Eric Boullier, strategic advisor for the French GP, says major changes could be coming to the layout of Paul Ricard.
Circuit chiefs have been in discussions with the FIA and FOM over ways to boost overtaking at the venue after a dismal 2019 French GP.
Motorsport.com report that such changes could include alterations to the chicane on the Mistral Straight to make it tighter, as well as a third DRS zone before Signes and an all-new layout in the first section of the track.
Boullier, the former Renault and McLaren boss turned advisor for the French GP, has been in talks with FIA race director Michael Masi and the FOM about possible changes, and he says they have come back to him with a “completely new track layout”.
“I asked what do we need to do? They came back to me with a completely new track layout which was not Paul Ricard at all,” he told Motorsport.com.
“It was a new track so a different story! But that was part of the purpose of my request, to find out what could be done.
“So I’m now in the process of coming back to them and saying which ideas are good and I agree with. We are working on it and we will see what can be done.”
And the ideas which Boullier does like are going to revolve mostly around the first section of the circuit.
“Based on the results I’ve seen from FOM, this [first part of track] is going to be my suggestion. So not to redesign everything,” he confirmed.
“We will keep the chicane, and we will keep Signes and Beausset, because they are signature corners.
“But maybe we can change from Turn 1 to Turn 4 to make it, let’s say, faster, with big braking. And then having two big straight lines that should cause a team to run less downforce.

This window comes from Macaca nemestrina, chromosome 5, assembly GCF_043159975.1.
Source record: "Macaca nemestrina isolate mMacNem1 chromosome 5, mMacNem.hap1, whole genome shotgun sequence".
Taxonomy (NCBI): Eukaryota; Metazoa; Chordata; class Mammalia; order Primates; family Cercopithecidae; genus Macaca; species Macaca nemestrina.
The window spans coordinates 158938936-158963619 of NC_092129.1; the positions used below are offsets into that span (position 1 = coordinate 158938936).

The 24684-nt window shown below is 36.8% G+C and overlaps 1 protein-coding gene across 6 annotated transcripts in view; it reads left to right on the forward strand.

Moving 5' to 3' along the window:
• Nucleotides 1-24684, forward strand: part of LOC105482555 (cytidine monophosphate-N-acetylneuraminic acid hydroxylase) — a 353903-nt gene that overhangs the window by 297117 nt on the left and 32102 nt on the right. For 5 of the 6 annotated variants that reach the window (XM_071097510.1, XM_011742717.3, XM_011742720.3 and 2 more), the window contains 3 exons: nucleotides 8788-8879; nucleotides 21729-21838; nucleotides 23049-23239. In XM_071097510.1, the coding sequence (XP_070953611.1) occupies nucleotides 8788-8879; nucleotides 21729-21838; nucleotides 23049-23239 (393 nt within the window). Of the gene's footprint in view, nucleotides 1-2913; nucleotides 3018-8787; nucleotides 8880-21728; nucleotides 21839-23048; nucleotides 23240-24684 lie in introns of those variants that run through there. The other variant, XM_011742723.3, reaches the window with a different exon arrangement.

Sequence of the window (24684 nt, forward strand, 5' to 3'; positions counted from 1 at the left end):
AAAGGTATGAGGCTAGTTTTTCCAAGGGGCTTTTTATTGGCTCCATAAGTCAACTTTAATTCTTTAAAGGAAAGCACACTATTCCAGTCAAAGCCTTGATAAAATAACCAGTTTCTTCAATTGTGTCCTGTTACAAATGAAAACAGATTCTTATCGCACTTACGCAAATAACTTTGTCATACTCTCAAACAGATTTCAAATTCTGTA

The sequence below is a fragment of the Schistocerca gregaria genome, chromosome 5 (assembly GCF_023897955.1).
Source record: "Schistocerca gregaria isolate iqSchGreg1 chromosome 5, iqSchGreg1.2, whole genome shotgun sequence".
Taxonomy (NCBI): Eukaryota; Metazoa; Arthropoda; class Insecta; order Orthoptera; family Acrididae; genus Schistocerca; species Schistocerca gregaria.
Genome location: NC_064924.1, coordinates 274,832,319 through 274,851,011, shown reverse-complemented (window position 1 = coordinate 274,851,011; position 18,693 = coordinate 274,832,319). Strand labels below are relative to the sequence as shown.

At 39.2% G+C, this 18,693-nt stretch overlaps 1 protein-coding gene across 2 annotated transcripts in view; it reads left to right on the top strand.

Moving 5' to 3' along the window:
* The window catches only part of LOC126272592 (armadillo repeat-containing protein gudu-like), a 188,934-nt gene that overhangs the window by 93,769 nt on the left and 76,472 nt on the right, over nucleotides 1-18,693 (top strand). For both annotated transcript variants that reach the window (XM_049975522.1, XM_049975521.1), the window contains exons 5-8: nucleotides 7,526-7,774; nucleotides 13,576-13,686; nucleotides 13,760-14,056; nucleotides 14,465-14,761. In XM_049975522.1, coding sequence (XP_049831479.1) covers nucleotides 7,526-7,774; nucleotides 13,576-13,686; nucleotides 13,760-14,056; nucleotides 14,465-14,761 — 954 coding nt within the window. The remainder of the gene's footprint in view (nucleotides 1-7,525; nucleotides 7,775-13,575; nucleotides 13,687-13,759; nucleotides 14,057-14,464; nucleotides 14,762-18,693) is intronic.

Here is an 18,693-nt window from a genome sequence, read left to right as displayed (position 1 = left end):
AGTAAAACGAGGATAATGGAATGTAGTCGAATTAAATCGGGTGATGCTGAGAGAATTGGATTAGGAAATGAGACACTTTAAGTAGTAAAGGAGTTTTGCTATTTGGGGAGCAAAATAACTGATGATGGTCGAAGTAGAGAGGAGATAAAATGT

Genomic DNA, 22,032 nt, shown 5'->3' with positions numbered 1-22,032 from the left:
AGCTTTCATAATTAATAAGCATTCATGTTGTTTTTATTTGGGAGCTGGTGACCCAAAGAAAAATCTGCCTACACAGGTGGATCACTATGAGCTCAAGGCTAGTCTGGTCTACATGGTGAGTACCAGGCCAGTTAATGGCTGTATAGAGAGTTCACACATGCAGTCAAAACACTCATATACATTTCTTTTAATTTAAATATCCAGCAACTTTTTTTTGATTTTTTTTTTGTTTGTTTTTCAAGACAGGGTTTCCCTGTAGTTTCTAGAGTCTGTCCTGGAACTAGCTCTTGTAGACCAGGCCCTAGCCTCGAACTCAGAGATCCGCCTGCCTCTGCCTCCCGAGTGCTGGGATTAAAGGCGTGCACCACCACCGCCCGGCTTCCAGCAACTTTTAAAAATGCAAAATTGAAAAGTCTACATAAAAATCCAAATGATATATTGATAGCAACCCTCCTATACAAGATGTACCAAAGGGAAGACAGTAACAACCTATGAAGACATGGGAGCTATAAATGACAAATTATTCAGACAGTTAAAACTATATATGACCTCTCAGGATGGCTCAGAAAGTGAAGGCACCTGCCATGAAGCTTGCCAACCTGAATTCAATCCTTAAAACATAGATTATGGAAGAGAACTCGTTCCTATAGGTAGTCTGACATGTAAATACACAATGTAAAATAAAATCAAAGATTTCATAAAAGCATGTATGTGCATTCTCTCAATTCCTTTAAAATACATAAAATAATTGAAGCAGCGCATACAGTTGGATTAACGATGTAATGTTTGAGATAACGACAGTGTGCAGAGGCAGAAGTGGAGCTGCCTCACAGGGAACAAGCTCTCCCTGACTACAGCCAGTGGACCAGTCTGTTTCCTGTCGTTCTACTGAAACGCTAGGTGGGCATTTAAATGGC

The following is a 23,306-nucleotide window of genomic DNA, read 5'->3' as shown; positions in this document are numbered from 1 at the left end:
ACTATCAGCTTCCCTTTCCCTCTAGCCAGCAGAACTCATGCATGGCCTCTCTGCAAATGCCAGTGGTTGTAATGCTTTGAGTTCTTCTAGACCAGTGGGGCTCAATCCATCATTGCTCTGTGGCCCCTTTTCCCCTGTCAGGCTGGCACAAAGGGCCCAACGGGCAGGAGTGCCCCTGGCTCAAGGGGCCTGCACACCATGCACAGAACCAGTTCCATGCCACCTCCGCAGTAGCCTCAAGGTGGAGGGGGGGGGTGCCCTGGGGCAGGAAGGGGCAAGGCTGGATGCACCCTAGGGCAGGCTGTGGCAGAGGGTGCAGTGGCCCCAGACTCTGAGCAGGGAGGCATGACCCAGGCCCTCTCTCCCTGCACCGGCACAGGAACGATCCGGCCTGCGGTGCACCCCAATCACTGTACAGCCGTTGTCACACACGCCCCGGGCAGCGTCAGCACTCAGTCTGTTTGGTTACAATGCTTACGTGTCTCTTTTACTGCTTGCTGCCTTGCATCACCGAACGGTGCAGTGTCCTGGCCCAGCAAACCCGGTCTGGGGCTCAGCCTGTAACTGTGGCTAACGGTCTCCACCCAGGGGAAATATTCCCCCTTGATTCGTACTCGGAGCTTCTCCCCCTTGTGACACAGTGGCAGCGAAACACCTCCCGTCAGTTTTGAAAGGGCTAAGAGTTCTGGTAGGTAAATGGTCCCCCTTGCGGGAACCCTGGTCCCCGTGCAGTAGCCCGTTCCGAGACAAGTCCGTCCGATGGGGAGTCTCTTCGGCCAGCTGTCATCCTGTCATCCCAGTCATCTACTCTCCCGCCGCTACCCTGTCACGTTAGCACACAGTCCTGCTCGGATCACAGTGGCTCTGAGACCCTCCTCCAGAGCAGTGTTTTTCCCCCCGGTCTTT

“Everybody says take out this chicane and have a straight line and it’s going to solve your problem.
“Yes, but it’s creating more problems for me because I’ve got 10,000 grandstand seats there. And obviously the main revenue stream of a grand prix promoter is ticketing.
“So where am I going to put these 10,000 people in the grandstand? Plus, also, all the overtaking manoeuvres happened there.
“We can change a little bit the configuration where it makes the braking harder and it gives another 20 metres longer for the second part where, if we have a third DRS zone, we could see maybe some more overtaking.”
But Boullier doesn’t know yet when any work would begin, as it isn’t even decided yet who is “paying for this”.
“I don’t know yet, we have to take the decision and work out who is going to pay for this,” he said.
From 2020 Paul Ricard plans to incorporate a festival element that includes a Goodwood-style open paddock for fans, while the support race schedule is set to be beefed up.
“We have decided to push with FOM towards series with more than 30 cars, and a lot of track action to make the fans happy with the on track show,” Boullier explained.
“And because this will be the 70th anniversary of F1, I would like to bring some old cars and have an open paddock, Goodwood-style, where fans can touch the cars and talk to the owners. It is not good to have these fenced paddocks everywhere – it is good to open it up.”